What do you do when it all gets a little too much?

Ask for help.

Living with a long term health condition comes with many challenges especially when it is a condition that comes with unpredictability and triggers out with your own control. The challenge of trying to live a normal life is tiring and it can feel like a full time job just trying to stay well.

Recently I have hit that breaking point of what else can possibly go wrong with me. Asthma has ravaged my body, I am not just meaning the side effects from medication but the actual asthma and having attacks its self has also left its mark and continues leaving its mark from poor vascular access which has left me with a leg that doesn’t work properly, the mental toll on attacks and being in and out of critical care to most recently finding out that I have either had a hypoxic stroke during an attack or the other option is a lesion on my occipital lobe on my brain. An MRI scan is pending and will confirm but I have had a battery of tests to work out what it is. I am plugging for the stroke option as then at least it has happened and I have had no real adverse effects from it (but fingers crossed it is nothing at all- this would be super).

For the first time I have noticed the impact my poor health is having on just daily living. I recently went to the wrong out patient appointment in the wrong hospital, I totally forgot another appointment and then I cant remember if I have taken my drugs or not. I can guarantee some of the drugs I have taken because they are in my weekly box I get made up from the pharmacy. My brain just feels like it has been put in a blender, put on full and then poured back out. My leg then causes me to have multiple falls and this causes other injuries too!

This is not the life of a 34 year old that just had asthma!!!

I told my GP this today. Well she kind of guessed it as I tried to tell her about the eye hospital I just broke down. I could not help it but the news at eye hospital was the final straw. The year was meant to be focusing on getting my health back on track, getting control of my asthma so I can return to working in the hospital but now my body is in a worse state than it was when I stopped in Feb last year. At least last year I could walk without the need for a splint and a walking stick and could drive out-with the city!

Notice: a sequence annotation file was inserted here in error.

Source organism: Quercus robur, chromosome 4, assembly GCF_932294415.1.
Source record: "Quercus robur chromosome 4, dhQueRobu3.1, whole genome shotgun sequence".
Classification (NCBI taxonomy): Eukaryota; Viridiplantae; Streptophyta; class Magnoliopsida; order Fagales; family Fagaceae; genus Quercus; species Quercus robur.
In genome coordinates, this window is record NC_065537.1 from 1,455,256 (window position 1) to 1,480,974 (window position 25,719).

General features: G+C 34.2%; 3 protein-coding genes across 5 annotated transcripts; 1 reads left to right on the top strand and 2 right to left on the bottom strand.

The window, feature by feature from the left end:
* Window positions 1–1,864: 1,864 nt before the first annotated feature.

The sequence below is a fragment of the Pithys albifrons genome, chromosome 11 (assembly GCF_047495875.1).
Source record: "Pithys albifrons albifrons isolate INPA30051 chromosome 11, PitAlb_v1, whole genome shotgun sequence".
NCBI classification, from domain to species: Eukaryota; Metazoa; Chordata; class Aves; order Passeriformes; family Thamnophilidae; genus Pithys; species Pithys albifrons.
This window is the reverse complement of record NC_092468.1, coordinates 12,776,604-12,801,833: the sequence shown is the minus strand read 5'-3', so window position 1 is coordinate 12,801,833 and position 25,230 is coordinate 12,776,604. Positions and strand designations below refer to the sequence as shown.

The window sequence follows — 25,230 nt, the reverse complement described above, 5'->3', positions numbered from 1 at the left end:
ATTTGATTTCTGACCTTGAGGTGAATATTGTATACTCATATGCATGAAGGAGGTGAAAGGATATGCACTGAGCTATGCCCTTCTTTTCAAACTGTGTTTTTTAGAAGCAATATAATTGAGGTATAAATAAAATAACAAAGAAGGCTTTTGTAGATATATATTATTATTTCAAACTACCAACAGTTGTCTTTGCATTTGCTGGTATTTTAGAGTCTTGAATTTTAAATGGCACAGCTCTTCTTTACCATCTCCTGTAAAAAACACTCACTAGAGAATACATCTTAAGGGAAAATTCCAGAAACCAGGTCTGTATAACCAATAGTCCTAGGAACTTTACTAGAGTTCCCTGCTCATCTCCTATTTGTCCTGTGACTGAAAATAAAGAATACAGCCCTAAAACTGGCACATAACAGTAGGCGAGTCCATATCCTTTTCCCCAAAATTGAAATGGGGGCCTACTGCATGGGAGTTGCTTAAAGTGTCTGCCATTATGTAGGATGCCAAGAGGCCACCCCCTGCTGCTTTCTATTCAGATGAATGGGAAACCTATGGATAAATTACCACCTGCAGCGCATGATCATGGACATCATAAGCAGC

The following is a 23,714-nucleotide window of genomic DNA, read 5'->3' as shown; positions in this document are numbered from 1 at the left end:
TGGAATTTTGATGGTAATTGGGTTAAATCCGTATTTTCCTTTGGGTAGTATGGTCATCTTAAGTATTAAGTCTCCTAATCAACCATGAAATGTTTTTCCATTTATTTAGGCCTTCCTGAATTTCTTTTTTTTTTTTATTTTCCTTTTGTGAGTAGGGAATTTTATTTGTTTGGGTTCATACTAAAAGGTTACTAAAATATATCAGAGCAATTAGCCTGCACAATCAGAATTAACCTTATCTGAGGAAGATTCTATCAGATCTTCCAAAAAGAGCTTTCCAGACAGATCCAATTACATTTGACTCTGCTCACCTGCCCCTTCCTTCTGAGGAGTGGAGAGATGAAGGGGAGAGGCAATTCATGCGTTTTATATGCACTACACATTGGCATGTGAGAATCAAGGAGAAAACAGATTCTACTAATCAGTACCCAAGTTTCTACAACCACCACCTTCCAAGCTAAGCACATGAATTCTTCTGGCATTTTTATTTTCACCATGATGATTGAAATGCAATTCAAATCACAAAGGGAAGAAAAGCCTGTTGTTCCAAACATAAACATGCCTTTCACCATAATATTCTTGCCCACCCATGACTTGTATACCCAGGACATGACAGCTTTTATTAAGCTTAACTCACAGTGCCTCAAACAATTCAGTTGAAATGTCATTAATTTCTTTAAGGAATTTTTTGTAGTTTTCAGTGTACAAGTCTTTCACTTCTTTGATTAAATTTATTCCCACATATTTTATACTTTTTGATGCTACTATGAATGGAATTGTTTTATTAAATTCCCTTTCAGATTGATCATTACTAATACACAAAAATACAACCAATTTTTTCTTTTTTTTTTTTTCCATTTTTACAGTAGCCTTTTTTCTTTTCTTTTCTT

So what to do from here?

My GP is really great and I am really lucky to have her. She gave me details for a new app that is out called Feeling Good. It is a program of tracks you listen to over a 12 week period which I think are similar to mindfulness. I will find out! I think once I complete the course I will write up a blog post for it. Anyone can get the app but some stuff has to be paid for unless you get a code from your GP surgery.

I like to try and keep myself busy as well. I take Ghillie out for a walk every morning come rain wind or shine I head out. This is really good as gets me moving, blows the cobwebs away and exercise releases endorphins so you get that little bit of positivity from it. Also I love seeing Ghillie running around having fun with the other dogs and I have made a few dog walking friends too- everyone is a creature of habit wether we think we are or not.

I need to remember that whatever is going on I am not being affected by it. Apart from some loss of my peripheral vision I have no other issues. I do need to acknowledge that my body is not ok but I have a lot of positives going on and events coming up that I am speaking which I am really looking forward to.

All these situations have given me some more drive to continue with my advocacy work as asthma is still so under recognised and not thought of as a disease that can be that bad. Asthma right now is destroying my body and I don’t want it to do the same to others.

Making tough decisions

I was so happy and excited when my Mum said we were going to be going skiing in January. (I have not skied in over 6 years now. Once my life, I ski raced, I did race training and was on the slopes whenever I could. I moved to Canada to pursue my dream career). I forgot all about my leg and the small issue I have with walking. I was so excited at the prospect of getting back on the snow back doing what I love.

Then it hit me.

I have a leg that doesn’t work properly. How the hell am I going to be able to ski?

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(last time skiing in Les Saisies having the time of my life)

Being me I was determined my leg was not going to stop me. I went straight onto the internet and was looking up the Ecole de Ski Francais to find out about para skiing. Still excited about the prospect of being on snow again.

Then first frost hits and I find the icy conditions a major challenge with my leg. Walking is even harder than it previously was. I had a few bad falls which mostly bruised my ego as I felt so embarrassed being a young person falling over doing the simple task of walking. Combined with this I had a bad chest infection which hit me hard mainly mentally rather than physically.

It hit me mentally as it brought back memories of that last bad attack and how hard it was on me and my family. I started to have all of these what if scenarios. What if….

  • I have a bad attack out in France and I end up in the same state again.
  • I have a fall skiing and it causes me a chest injury compromising my breathing